The crowds swarming this year’s Intersolar North America at San Fransicso’s Moscone Center did an unusual thing. After combing the aisles and aisles hosting the photovoltaic (PV) and concentrating solar power (CSP) technologies’ booths, they wandered over to the two aisles dedicated to solar thermal and stayed to ask questions.
What they found was lots of sophisticated versions of a solar technology that had its first U.S. patents filed in the 1890s. There are several modern kinds of solar collectors serving several purposes and different temperatures. Some are flat-plate collectors, some are evacuated tube collectors. Some have copper tubes that carry heating fluids like glycol. Some carry plain water. Some are in closed systems; some in open-loop systems. Some have plastic pipes. Some carry pumped water, and in some, the water follows gravity.
Around the world, the industry is booming. The global cumulative installed capacity in 2010, according to the most recent numbers from the Solar Electric Power Association (SEPA), was some 185 gigawatts-thermal. China led with 118 gigawatts-thermal installed.
Multinational heating technologies specialist Baymak’s Deputy Export Manager Tacnur Yilmaz said her company, based in Istanbul, exports solar water heating (SWH) systems to more than 50 countries. She also said Turkey and its neighbor, Israel, compose eight percent of the world market.
Yair Katz, Quality Assurance Manager for Israeli SWH system manufacturer Chromagen, explained that his fossil-fuel-poor country, in order to cut its electricity consumption, instituted a law in 1980 requiring SWH systems on all new residential buildings. As a result, Israel is the per capita global leader and has more systems installed than the U.S.
The U.S. SWH industry is growing at 6 percent annually, according to recent SEPA statistics, but had only a 2.3 gigawatts-thermal installed capacity in 2010.
The hands-down most cost-competitive SWH application, explained UMA Solar Regional Vice President Greg Gahagan, is pool heating. Piggybacking on the pool’s filtering system and primarily required for pool use during the months when the sun is hottest, no other energy source can match the sun for the pool heating task, Gahagan said.
But, he added, echoing observations made recently to GTM by other SWH sector executives, it is not possible to compete with natural gas water heating systems at the current record low natural gas prices.
Still, Sunnovations CEO Matt Carlson told GTM, there are some 100 million residential water heating systems in the U.S. and just under half use electricity, fuel oil or propane, so there is a competitive marketplace of roughly 50 million homes. “That’s a pretty sizeable market, and that’s where the opportunity is,” Carlson said.
State incentives, like the California Solar Initiative (CSI) Solar Thermal program, could offset the impact of those low gas prices, Gahagan said.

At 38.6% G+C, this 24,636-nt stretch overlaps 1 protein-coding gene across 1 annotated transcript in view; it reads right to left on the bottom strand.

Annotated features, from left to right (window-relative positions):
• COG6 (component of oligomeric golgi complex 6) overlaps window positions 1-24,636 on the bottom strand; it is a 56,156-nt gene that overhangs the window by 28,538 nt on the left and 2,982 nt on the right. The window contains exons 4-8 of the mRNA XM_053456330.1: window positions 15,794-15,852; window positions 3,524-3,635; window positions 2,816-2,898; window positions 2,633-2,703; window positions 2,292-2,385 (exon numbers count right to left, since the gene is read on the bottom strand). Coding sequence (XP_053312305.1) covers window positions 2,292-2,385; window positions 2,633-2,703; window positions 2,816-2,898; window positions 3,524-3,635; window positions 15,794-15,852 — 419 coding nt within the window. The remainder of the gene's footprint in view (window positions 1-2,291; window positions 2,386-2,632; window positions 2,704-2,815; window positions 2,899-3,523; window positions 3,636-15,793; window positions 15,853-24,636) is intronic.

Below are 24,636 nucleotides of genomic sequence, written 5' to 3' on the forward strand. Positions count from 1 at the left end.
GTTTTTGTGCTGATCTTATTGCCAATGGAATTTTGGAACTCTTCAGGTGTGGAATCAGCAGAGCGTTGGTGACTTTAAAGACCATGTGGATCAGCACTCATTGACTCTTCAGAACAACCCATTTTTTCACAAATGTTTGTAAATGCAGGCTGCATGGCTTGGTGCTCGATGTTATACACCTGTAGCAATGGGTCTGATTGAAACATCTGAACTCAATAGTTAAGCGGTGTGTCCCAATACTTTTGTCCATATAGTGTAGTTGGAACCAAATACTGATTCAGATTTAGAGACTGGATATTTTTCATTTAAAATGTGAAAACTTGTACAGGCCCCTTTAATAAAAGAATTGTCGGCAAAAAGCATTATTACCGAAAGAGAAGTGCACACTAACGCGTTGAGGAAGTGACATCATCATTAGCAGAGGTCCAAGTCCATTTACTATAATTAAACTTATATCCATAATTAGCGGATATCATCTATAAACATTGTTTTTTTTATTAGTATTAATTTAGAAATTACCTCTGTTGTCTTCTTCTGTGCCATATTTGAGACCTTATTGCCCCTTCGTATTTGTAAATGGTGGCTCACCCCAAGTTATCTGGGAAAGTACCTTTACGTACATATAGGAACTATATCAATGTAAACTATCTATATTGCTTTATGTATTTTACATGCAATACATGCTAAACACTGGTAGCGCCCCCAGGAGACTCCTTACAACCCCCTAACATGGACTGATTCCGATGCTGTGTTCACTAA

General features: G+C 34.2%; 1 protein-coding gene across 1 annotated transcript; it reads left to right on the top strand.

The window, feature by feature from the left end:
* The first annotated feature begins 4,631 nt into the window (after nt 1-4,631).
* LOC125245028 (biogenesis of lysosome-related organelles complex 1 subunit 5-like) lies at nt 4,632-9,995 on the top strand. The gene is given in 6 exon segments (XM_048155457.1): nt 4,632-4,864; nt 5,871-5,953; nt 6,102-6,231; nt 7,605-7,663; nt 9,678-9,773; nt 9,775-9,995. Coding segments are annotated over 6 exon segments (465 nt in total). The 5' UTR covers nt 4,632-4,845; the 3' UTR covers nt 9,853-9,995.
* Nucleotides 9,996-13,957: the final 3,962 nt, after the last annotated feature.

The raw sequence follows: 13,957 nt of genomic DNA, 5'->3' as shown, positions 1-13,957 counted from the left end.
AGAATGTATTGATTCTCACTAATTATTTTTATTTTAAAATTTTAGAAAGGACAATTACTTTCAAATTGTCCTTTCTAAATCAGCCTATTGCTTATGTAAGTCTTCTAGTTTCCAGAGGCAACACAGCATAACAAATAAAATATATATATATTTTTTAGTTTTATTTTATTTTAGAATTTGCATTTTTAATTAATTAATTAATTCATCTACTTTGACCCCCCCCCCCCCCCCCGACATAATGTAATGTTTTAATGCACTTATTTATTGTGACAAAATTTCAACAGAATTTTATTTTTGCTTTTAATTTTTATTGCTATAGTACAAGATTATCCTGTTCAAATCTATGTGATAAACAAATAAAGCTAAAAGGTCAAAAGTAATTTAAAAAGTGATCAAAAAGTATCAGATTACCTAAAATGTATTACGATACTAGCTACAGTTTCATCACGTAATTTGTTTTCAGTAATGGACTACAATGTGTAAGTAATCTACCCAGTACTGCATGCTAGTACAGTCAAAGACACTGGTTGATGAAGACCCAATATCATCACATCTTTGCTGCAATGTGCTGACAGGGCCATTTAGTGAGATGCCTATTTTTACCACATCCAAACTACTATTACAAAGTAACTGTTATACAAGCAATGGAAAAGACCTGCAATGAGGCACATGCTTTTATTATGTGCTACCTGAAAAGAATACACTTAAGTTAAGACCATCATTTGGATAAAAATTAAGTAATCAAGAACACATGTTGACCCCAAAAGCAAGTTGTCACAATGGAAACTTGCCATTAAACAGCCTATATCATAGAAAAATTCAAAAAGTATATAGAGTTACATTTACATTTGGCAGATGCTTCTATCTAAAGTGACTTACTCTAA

Effectively targeted incentives, Baymak’s Yilmaz agreed, have significantly helped solar thermal industries grow most everywhere else in the world.
In just over two years, the California Public Utilities Commission (CPUC) recently reported about its solar thermal program, there have been 704 applications for solar thermal incentives worth $4.87 million. The $250 million CSI solar thermal program seems well on its way to displacing 585 million therms of natural gas use (about 200,000 solar thermal systems).
That volume, the CPUC expects, will create economies of scale that will make the solar thermal sector “price competitive and self-sustaining.”
Unless photovoltaic (PV) turns out to be a better deal. That is what as EDS USA CEO Ezra Mena believes his new Liberty Box will make happen.
The Liberty Box, according to Mena, is wired between three or four rooftop PV panels and the lower heating element of a standard electric water heater. At an estimated installed total cost of perhaps $4,000, the system, which has yet to obtain final Underwriters Laboratory approval and come to market, supposedly enhances the delivery of PV electricity and thereby provides more hot water at a lower cost than conventional solar thermal systems.
Mena, who recently left the Israeli Navy, touted a study from the City of Tallahassee, Florida, where EDS USA is based, that concluded the Liberty Box, which alone might sell for “under $1,000,” could provide 100 percent of a home’s hot water during the warmer months and 75 percent of it during the colder months. That betters conventional systems’ performances, Mena said.
But, Chromagen’s Katz asked, why not just install a grid-connected PV system and use the electricity from the house without installing the box? Mena said the box is a more efficient, cost-effective solution. It also might be a way into PV for some consumers.
Executives from Promise Energy said they have an even better way in. They have, they said, adequate financial backing to offer power purchase agreements (PPAs) on solar thermal systems. In this, they join a growing list of the strongest solar thermal providers (Sunnovations, Skyline Innovations, Holocene Energy). Third-party financing, which allows consumers to use solar without the costs or responsibilities of ownership, is a strategy that has taken PV to new levels.
If third-party financing continues to be effective in the solar thermal sector, it could be something borrowed that takes U.S. solar water heating to the kind of success it has heretofore only had everywhere else in the world.
Tags: baymak, california public utilities commission, california solar initiative, china, chromagen, city of tallahasse, closed systems, copper tubes, cpuc, csi, csi solar thermal program, cumulative installed capacity, economies of scale, eds usa, electric water heater